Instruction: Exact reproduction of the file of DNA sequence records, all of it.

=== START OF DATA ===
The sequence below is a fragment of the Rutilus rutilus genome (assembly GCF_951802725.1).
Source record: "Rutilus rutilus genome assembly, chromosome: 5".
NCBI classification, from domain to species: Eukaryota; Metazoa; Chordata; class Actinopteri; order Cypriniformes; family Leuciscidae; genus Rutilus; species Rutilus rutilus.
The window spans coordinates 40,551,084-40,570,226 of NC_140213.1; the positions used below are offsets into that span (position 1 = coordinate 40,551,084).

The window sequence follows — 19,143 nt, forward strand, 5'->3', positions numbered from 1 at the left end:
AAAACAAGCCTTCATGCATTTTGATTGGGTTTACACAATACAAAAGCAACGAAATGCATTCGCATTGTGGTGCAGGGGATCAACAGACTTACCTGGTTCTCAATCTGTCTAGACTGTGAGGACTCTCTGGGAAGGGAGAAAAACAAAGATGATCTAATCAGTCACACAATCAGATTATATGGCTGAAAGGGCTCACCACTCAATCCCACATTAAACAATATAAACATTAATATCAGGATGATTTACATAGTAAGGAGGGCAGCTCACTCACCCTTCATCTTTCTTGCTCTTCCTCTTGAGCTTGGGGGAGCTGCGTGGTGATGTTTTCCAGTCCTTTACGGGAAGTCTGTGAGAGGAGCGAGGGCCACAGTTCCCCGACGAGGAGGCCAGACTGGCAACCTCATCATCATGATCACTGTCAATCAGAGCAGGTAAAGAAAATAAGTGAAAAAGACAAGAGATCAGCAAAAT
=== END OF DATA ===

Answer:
The sequence below is a fragment of the Rutilus rutilus genome (assembly GCF_951802725.1).
Source record: "Rutilus rutilus genome assembly, chromosome: 5".
NCBI classification, from domain to species: Eukaryota; Metazoa; Chordata; class Actinopteri; order Cypriniformes; family Leuciscidae; genus Rutilus; species Rutilus rutilus.
The window spans coordinates 40,551,084-40,570,226 of NC_140213.1; the positions used below are offsets into that span (position 1 = coordinate 40,551,084).

The window sequence follows — 19,143 nt, forward strand, 5'->3', positions numbered from 1 at the left end:
AAAACAAGCCTTCATGCATTTTGATTGGGTTTACACAATACAAAAGCAACGAAATGCATTCGCATTGTGGTGCAGGGGATCAACAGACTTACCTGGTTCTCAATCTGTCTAGACTGTGAGGACTCTCTGGGAAGGGAGAAAAACAAAGATGATCTAATCAGTCACACAATCAGATTATATGGCTGAAAGGGCTCACCACTCAATCCCACATTAAACAATATAAACATTAATATCAGGATGATTTACATAGTAAGGAGGGCAGCTCACTCACCCTTCATCTTTCTTGCTCTTCCTCTTGAGCTTGGGGGAGCTGCGTGGTGATGTTTTCCAGTCCTTTACGGGAAGTCTGTGAGAGGAGCGAGGGCCACAGTTCCCCGACGAGGAGGCCAGACTGGCAACCTCATCATCATGATCACTGTCAATCAGAGCAGGTAAAGAAAATAAGTGAAAAAGACAAGAGATCAGCAAAAT